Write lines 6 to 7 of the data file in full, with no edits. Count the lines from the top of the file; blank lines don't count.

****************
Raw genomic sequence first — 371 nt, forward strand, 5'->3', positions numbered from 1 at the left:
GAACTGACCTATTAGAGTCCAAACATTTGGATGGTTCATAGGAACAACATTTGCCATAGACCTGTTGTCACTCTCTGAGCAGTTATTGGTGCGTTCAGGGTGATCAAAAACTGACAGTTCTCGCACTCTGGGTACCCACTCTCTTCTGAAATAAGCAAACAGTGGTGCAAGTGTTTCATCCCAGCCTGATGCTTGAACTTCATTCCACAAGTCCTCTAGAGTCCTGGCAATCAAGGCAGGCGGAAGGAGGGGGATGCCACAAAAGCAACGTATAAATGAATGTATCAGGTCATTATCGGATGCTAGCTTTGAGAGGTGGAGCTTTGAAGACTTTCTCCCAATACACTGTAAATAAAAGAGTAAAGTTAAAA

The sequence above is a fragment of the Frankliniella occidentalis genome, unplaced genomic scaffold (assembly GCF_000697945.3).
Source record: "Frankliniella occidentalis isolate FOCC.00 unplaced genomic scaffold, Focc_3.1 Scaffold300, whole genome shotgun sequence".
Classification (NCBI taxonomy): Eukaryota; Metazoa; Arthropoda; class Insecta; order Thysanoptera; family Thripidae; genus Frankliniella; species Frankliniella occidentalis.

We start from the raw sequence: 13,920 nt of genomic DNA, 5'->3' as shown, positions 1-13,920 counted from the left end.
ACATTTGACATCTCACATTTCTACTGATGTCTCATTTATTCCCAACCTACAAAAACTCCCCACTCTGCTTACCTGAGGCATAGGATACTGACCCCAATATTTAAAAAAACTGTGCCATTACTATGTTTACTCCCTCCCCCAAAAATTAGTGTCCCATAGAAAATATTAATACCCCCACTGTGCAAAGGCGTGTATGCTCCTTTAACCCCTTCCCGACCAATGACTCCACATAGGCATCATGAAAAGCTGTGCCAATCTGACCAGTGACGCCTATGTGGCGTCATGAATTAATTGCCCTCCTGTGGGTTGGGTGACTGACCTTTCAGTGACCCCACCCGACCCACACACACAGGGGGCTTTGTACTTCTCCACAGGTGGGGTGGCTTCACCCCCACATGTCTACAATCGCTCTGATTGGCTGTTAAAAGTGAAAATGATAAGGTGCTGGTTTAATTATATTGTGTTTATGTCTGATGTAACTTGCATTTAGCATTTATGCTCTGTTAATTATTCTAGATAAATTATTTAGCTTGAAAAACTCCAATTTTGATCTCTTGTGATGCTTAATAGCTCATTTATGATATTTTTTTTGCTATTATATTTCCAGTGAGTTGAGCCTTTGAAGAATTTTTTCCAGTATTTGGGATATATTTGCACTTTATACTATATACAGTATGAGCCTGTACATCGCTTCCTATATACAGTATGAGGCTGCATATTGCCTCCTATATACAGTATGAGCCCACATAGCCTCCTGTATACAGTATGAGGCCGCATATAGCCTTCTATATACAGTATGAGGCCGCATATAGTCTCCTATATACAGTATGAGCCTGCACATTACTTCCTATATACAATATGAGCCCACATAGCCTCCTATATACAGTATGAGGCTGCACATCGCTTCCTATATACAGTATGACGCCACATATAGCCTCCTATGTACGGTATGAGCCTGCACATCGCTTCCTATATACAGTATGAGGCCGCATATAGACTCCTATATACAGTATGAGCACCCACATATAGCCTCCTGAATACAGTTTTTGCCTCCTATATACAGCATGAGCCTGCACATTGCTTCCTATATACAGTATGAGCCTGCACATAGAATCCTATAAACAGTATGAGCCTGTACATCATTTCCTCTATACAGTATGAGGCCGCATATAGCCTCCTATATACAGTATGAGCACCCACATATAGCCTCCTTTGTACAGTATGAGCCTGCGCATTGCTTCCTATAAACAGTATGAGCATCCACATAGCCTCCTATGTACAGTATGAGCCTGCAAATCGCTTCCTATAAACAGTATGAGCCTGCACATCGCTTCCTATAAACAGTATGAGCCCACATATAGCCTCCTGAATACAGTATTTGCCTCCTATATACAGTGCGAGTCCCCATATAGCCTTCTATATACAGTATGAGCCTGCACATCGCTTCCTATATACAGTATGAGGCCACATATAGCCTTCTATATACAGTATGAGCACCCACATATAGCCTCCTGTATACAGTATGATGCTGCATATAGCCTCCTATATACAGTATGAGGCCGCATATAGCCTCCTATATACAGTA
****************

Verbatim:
We start from the raw sequence: 13,920 nt of genomic DNA, 5'->3' as shown, positions 1-13,920 counted from the left end.
ACATTTGACATCTCACATTTCTACTGATGTCTCATTTATTCCCAACCTACAAAAACTCCCCACTCTGCTTACCTGAGGCATAGGATACTGACCCCAATATTTAAAAAAACTGTGCCATTACTATGTTTACTCCCTCCCCCAAAAATTAGTGTCCCATAGAAAATATTAATACCCCCACTGTGCAAAGGCGTGTATGCTCCTTTAACCCCTTCCCGACCAATGACTCCACATAGGCATCATGAAAAGCTGTGCCAATCTGACCAGTGACGCCTATGTGGCGTCATGAATTAATTGCCCTCCTGTGGGTTGGGTGACTGACCTTTCAGTGACCCCACCCGACCCACACACACAGGGGGCTTTGTACTTCTCCACAGGTGGGGTGGCTTCACCCCCACATGTCTACAATCGCTCTGATTGGCTGTTAAAAGTGAAAATGATAAGGTGCTGGTTTAATTATATTGTGTTTATGTCTGATGTAACTTGCATTTAGCATTTATGCTCTGTTAATTATTCTAGATAAATTATTTAGCTTGAAAAACTCCAATTTTGATCTCTTGTGATGCTTAATAGCTCATTTATGATATTTTTTTTGCTATTATATTTCCAGTGAGTTGAGCCTTTGAAGAATTTTTTCCAGTATTTGGGATATATTTGCACTTTATACTATATACAGTATGAGCCTGTACATCGCTTCCTATATACAGTATGAGGCTGCATATTGCCTCCTATATACAGTATGAGCCCACATAGCCTCCTGTATACAGTATGAGGCCGCATATAGCCTTCTATATACAGTATGAGGCCGCATATAGTCTCCTATATACAGTATGAGCCTGCACATTACTTCCTATATACAATATGAGCCCACATAGCCTCCTATATACAGTATGAGGCTGCACATCGCTTCCTATATACAGTATGACGCCACATATAGCCTCCTATGTACGGTATGAGCCTGCACATCGCTTCCTATATACAGTATGAGGCCGCATATAGACTCCTATATACAGTATGAGCACCCACATATAGCCTCCTGAATACAGTTTTTGCCTCCTATATACAGCATGAGCCTGCACATTGCTTCCTATATACAGTATGAGCCTGCACATAGAATCCTATAAACAGTATGAGCCTGTACATCATTTCCTCTATACAGTATGAGGCCGCATATAGCCTCCTATATACAGTATGAGCACCCACATATAGCCTCCTTTGTACAGTATGAGCCTGCGCATTGCTTCCTATAAACAGTATGAGCATCCACATAGCCTCCTATGTACAGTATGAGCCTGCAAATCGCTTCCTATAAACAGTATGAGCCTGCACATCGCTTCCTATAAACAGTATGAGCCCACATATAGCCTCCTGAATACAGTATTTGCCTCCTATATACAGTGCGAGTCCCCATATAGCCTTCTATATACAGTATGAGCCTGCACATCGCTTCCTATATACAGTATGAGGCCACATATAGCCTTCTATATACAGTATGAGCACCCACATATAGCCTCCTGTATACAGTATGATGCTGCATATAGCCTCCTATATACAGTATGAGGCCGCATATAGCCTCCTATATACAGTA